• Engage effectively in a range of collaborative discussions (one-on-one, in groups, and teacher-led) with diverse partners on grade 4 topics and texts, building on others’ ideas and expressing their own clearly.
  • Come to discussions prepared, having read or studied required material; explicitly draw on that preparation and other information known about the topic to explore ideas under discussion.
  • Follow agreed-upon rules for discussions and carry out assigned roles.
  • Pose and respond to specific questions to clarify or follow up on information, and make comments that contribute to the discussion and link to the remarks of others.
  • Ideas and understanding in light of the discussion.
  • Seek to understand and communicate with individuals from different perspectives and cultural backgrounds.
  • Paraphrase portions of a text read aloud or information presented in diverse media and formats, including visually, quantitatively, and orally.
  • Identify the reasons and evidence a speaker provides to support particular points.
  • Report on a topic or text, tell a story, or recount an experience in an organized manner, using appropriate facts and relevant, descriptive details to support main ideas or themes; speak clearly at an understandable pace.
  • Add audio recordings and visual displays to presentations when appropriate to enhance the development of main ideas or themes.
  • Differentiate between contexts that call for formal English (e.g., presenting ideas) and situations where informal discourse is appropriate (e.g., small-group discussion); use formal English when appropriate to task and situation.
  • Determine or clarify the meaning of unknown and multiple-meaning words and phrases based on grade 4 reading and content, choosing flexibly from a range of strategies.
  • Use context (e.g., definitions, examples, or restatements in text) as a clue to the meaning of a word or phrase.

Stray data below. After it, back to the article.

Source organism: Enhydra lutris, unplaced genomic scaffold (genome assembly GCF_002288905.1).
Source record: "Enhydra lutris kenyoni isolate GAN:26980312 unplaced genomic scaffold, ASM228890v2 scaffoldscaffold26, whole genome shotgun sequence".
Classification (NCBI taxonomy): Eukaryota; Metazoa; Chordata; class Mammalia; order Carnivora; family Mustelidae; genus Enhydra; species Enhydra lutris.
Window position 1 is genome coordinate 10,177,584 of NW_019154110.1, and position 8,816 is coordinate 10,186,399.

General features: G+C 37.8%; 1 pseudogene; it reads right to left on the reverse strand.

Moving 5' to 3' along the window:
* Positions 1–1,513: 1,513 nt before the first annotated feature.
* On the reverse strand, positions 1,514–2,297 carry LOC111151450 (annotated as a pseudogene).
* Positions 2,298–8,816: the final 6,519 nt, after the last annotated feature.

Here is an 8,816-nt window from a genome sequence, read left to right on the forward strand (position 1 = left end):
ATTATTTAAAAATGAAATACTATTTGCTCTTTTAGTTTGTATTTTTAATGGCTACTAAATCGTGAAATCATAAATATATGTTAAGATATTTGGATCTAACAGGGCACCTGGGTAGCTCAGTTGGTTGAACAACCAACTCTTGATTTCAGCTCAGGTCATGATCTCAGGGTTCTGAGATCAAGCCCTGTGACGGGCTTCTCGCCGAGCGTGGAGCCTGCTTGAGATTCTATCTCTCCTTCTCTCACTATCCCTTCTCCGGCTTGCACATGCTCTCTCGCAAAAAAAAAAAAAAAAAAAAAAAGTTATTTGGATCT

• Use common, grade-appropriate Greek and Latin affixes and roots as clues to the meaning of a word (e.g., telegraph, photograph, autograph).
  • Consult reference materials (e.g., dictionaries, glossaries, thesauruses), both print and digital, to find the pronunciation and determine or clarify the precise meaning of key words and phrases.
  • Demonstrate understanding of figurative language, word relationships, and nuances in word meanings.
  • Explain the meaning of simple similes and metaphors (e.g., as pretty as a picture) in context.
  • Recognize and explain the meaning of common idioms, adages, and proverbs.
  • Demonstrate understanding of words by relating them to their opposites (antonyms) and to words with similar but not identical meanings (synonyms).
  • Acquire and use accurately grade-appropriate general academic and domain-specific words and phrases, including those that signal precise actions, emotions, or states of being (e.g., quizzed, whined, stammered) and that are basic to a particular topic (e.g., wildlife, conservation, and endangered when discussing animal preservation).
  • Demonstrate command of the conventions of Standard English grammar and usage when writing or speaking.
  • Use relative pronouns (who, whose, whom, which, that) and relative adverbs (where, when, why).
  • Form and use the progressive (e.g., I was walking; I am walking; I will be walking) verb tenses.
  • Use modal auxiliaries (e.g., can, may, must) to convey various conditions.
  • Order adjectives within sentences according to conventional patterns (e.g., a small red bag rather than a red small bag).
  • Form and use prepositional phrases.
  • Produce complete sentences, recognizing and correcting inappropriate fragments and run-ons.
  • Correctly use frequently confused words (e.g., to, too, two; there, their).
  • Demonstrate command of the conventions of Standard English capitalization, punctuation, and spelling when writing.
  • Use correct capitalization.
  • Use commas and quotation marks to mark direct speech and quotations from a text.
  • Use a comma before a coordinating conjunction in a compound sentence.
  • Spell grade-appropriate words correctly, consulting references as needed.
  • Use knowledge of language and its conventions when writing, speaking, reading, or listening.
  • Choose words and phrases for effect.
  • Recognize and observe differences between the conventions of spoken and written Standard English.
  • Refer to details and examples in a text when explaining what the text says explicitly and when drawing inferences from the text.
  • Determine a theme of a story, drama, or poem from details in the text; summarize the text.
  • Describe in depth a character, setting, or event in a story or drama, drawing on specific details in the text (e.g., a character’s thoughts, words, or actions).
  • Determine the meaning of words and phrases as they are used in a text, including those that allude to significant characters found in mythology (e.g., Herculean).
  • Explain major differences between poems, drama, and prose, and refer to the structural elements of poems (e.g., verse, rhythm, meter) and drama (e.g., casts of characters, settings, descriptions, dialogue, stage directions) when writing or speaking about a text.
  • Compare and contrast the point of view from which different stories are narrated, including the difference between first- and third-person narrations.